UK 10-year gilt yields

Chart of UK gilt yields over time

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Is it unusual to see a currency strengthening so much when the economy is weak?

High inflation and rising government debt would normally be associated with a weakening currency, so the rising pound is not a reflection of UK fundamentals. It could reflect the fact that investors are expecting UK inflation to fall quickly, but that’s not what forecasts are saying. For example, NIESR (The National Institute of Economic and Social Research) thinks that inflation won’t return to 2% levels until 2025.

Many thought Brexit helped to cause the pound’s 2022 crash. Does the pound’s appreciation reflect investors feeling more optimistic about Brexit?

Probably the effects of Brexit on the pound were seen more in the one-off fall in 2016 after the referendum. The pound has never recovered to pre-Brexit levels.

The pound’s performance over time

The BXY chart

This shows the BXY, which is the pound against a basket of international currencies.
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Who will win and lose from a stronger pound?

The winners will include consumers of imports and those travelling abroad, particularly to the US. Firms that buy goods in dollars will be benefiting. On the other hand, exporters are losing out.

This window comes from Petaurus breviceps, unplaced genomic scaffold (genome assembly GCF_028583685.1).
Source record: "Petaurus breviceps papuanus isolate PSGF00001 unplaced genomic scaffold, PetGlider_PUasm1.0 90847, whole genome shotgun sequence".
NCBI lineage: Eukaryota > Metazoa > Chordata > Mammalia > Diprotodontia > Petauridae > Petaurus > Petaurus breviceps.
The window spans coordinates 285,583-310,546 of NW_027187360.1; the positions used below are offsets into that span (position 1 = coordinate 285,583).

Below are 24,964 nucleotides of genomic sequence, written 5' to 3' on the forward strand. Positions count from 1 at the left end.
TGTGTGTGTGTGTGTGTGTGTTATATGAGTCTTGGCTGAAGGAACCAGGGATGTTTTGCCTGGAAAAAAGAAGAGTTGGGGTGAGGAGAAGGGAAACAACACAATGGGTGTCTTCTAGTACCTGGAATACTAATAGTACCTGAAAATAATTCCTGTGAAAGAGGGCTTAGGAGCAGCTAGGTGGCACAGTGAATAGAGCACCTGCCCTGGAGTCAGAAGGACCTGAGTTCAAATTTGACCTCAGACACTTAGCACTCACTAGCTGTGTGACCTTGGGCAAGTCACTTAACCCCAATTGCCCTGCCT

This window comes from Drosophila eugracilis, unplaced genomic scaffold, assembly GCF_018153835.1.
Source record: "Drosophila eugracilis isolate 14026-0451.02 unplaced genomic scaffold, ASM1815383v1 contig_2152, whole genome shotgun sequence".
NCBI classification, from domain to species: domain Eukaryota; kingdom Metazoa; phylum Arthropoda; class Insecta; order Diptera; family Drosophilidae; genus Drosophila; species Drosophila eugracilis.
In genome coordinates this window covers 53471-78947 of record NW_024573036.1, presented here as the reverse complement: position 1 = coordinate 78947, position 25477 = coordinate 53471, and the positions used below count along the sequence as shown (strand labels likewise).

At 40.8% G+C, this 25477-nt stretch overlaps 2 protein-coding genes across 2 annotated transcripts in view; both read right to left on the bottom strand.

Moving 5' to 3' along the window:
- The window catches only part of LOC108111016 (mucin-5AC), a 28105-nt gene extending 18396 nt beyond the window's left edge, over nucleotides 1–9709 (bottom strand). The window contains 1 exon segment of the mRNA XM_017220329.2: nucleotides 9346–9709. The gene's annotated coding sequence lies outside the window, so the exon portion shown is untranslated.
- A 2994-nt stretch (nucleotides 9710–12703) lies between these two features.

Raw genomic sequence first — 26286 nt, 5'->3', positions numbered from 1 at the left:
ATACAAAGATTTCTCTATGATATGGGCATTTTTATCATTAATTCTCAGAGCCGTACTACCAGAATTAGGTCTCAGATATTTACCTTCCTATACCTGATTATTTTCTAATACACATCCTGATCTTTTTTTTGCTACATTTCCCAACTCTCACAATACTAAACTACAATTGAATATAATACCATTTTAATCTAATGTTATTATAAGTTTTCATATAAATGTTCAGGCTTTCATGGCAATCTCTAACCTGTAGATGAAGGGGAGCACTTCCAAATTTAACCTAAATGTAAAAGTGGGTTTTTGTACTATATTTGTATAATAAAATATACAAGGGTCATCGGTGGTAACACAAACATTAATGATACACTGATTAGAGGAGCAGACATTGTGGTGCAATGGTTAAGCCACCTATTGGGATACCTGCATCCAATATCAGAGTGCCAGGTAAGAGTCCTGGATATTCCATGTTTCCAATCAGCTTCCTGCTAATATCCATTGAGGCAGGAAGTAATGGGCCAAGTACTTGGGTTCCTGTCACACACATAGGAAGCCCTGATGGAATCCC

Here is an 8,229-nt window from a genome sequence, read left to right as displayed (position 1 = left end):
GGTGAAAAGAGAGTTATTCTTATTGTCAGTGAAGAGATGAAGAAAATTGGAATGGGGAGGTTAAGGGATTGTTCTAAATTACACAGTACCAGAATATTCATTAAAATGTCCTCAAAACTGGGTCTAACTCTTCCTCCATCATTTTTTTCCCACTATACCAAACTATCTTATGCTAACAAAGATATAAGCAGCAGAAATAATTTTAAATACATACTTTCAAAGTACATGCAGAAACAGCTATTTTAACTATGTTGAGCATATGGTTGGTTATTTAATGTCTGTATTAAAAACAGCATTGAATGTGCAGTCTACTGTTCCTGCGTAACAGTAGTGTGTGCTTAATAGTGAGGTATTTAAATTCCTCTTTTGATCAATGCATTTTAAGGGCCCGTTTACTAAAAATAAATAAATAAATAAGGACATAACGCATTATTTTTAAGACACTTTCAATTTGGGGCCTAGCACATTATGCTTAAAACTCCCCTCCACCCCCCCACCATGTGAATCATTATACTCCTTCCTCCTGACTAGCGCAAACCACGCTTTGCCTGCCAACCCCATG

Is it good news overall?

I would say so, yes. In general, it means that investor sentiment on the UK economy has improved and the gilt market has stabilised. It means there are net inflows into the UK economy (meaning more money is coming in than going out).

Where does the pound go from here?

I always pay attention to The Economist’s Big Mac Index, which gives a sense of the relative value of different currencies by comparing the price of a McDonald’s Big Mac around the world. When last published in January, it suggested the pound was 12% undervalued against the US dollar. The new index is due any time now, and will probably show that this undershoot has been corrected.

The question is whether the pound now keeps rising towards the sort of US$1.50 levels we used to see before Brexit. I think it’s likely that we will head in this direction. Brexit was in my view a one-off productivity shock in which some businesses and sectors had to react, such as by moving certain activities abroad. Now that this has happened, you would probably expect it to be offset by new industries springing up to take advantage of the new arrangement.

There has been a lot of talk about the UK positioning itself to benefit from AI and crypto, for instance. There is certainly potential there, though it’s hard at this stage to know what the impact will be.

However, a rising pound is conditional on the public finances remaining healthy and inflation falling in line with expectations. If there are issues on those fronts, particularly combined with exogenous events like a war that made the world more risk averse again, another crash in the pound would become more likely.

by : Ganesh Viswanath-Natraj, Assistant Professor, Warwick Business School, University of Warwick